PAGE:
Nutritional Counselor Muriel Samuels on making small changes for better health

Like all choices in life, our dietary choices have lasting consequences. Each food selection we make either nourishes or deprives our bodies of requirements for optimal functioning, forging distinct pathways toward wellness or illness. I work as a Nutritional Counselor and Health-Supportive Chef and interact with individuals at varying levels of wellness who consistently bemoan their busy schedules and lack of time as the deterrent to eating well despite knowledge of the ramifications. With a lot of concern, I marvel at our priorities— at the marginal value placed on healthy diets and the support we withhold from ourselves despite the miracle of the body’s constant efforts at healing and restoring itself.

Good health is the unsung hero in all activities and its absence interrupts every plan; therefore our capacity in this part of the world to disregard, diminish or at times, mock its importance continues to astound. It is undisputed that “when it comes to premature death and disease, what we eat ranks as the single most important factor” according to a recent study in the Journal of American Medical Association, joining a battalion of other studies echoing the same. Ironically, another 2015 published Cambridge funded study in The Lancet Global Health celebrated West Africa, naming Sierra Leone, as having one of the healthiest quality diets in comparison to counterparts in US, UK, Japan, Canada and more because of our access to fresh fruits and vegetables, lean meats AND limited access to processed foods.

Although there have been no rigorous studies done, informed medical practitioners hypothesize that the deluge of health issues—lifestyle diseases (diabetes, hypertension, high cholesterol, cardiovascular diseases etc) and deaths of relatively young individuals (25-45) that persist in plaguing our society indicate we are not using this access to quality foods wisely. We have all been invited to witness the horror of ‘unexplained’ illnesses and ‘surprising’ deaths and of course, in such moments, our focus is on our grief. But instead of surrendering, we have to change our national conversation by admitting the power of our role and the strength of the cause&effect relationship between our diet and our health.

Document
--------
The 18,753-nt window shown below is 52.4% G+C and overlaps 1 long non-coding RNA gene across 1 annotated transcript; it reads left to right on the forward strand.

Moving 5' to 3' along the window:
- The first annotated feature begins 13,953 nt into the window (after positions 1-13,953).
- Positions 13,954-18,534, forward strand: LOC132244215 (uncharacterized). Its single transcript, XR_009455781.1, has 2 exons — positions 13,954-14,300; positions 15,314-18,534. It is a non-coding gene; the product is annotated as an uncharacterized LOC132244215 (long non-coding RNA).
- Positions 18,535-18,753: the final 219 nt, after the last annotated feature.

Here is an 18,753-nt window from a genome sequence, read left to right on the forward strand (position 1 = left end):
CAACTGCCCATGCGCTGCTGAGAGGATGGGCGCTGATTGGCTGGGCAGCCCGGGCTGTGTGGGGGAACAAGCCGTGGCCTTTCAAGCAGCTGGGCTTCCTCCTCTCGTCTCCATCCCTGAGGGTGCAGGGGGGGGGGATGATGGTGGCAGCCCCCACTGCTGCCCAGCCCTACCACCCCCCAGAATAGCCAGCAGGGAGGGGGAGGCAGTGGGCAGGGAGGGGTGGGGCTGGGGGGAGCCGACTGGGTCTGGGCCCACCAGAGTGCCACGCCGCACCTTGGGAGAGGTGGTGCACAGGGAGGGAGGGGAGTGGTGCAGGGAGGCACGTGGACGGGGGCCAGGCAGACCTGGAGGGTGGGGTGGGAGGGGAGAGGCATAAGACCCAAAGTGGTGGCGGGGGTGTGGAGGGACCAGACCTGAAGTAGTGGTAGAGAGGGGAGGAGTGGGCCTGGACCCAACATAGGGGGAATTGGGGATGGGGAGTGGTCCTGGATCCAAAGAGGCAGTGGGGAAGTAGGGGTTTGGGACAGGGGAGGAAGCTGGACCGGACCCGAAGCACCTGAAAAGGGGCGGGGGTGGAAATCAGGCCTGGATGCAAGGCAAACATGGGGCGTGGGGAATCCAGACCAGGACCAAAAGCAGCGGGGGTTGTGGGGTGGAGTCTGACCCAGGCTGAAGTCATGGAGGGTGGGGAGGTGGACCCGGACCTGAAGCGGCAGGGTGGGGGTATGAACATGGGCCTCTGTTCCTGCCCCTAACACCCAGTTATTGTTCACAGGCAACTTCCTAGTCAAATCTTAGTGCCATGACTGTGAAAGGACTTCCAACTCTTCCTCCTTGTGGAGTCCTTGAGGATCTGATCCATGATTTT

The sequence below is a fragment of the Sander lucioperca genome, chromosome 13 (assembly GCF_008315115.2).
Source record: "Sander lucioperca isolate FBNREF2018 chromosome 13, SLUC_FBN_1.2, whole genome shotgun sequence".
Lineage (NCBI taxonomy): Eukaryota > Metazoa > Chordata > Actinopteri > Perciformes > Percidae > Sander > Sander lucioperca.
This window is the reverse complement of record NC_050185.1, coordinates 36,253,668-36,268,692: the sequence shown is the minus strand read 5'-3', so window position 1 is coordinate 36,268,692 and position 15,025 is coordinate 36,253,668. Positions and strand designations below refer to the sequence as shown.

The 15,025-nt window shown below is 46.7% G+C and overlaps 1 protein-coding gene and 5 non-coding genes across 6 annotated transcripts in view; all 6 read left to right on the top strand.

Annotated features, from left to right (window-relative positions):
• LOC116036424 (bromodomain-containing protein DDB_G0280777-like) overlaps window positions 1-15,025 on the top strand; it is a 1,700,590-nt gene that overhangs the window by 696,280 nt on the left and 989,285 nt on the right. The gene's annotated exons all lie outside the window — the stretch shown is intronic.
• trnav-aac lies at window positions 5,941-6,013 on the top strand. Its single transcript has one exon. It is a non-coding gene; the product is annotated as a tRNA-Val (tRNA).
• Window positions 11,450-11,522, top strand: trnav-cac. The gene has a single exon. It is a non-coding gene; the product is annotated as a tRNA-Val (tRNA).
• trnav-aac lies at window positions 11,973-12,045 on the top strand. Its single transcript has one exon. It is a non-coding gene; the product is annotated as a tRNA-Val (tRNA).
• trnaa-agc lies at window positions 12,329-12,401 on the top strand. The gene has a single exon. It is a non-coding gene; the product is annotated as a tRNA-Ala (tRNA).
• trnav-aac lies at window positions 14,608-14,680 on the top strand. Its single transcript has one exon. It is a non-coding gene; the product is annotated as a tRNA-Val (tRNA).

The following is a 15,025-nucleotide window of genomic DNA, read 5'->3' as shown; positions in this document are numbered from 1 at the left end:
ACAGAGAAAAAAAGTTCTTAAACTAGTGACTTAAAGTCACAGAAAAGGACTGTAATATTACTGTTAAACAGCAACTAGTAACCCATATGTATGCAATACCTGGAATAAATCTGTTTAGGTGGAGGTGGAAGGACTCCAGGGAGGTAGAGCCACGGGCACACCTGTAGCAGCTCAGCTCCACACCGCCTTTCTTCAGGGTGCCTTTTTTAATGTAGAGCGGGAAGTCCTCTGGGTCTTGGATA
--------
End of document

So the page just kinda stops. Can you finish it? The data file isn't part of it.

Each individual taking personal responsibility, beyond this regional abiding love and liberal use of OTC (over-the-counter) medications, is needed as it frees us from the tyranny of victimhood and gently steers our focus from treatment to prevention. For a better quality, longer life, our current eating patterns must be altered, especially given the conditions of our health care system, to enable enjoyment of the fruits of the activities that dominate a majority of our time.

So what gives? What do we do? What can we do? What tactics can we employ to address the diet health gap on a personal level. Distilled to its essence, we first acknowledge that while daily life can be hectic, nothing is quite as hectic, debilitating AND time- consuming as the demands of illness.

In putting healthy diet concepts into action, we can adopt a ‘Preventitude’ or Preventive Attitude Code. Perhaps the thought of transitioning to a healthier lifestyle seems intimidating and exhausting, but please realize that the following five small adjustments require minimal effort and will never compromise taste. In fact, in the hands of the right cook, flavors intensify and meals are even more delicious. If consistently practiced using the correct information and techniques, these codes can be effective in developing long-term habits that provide more energy to support us on our health and wellness journey.

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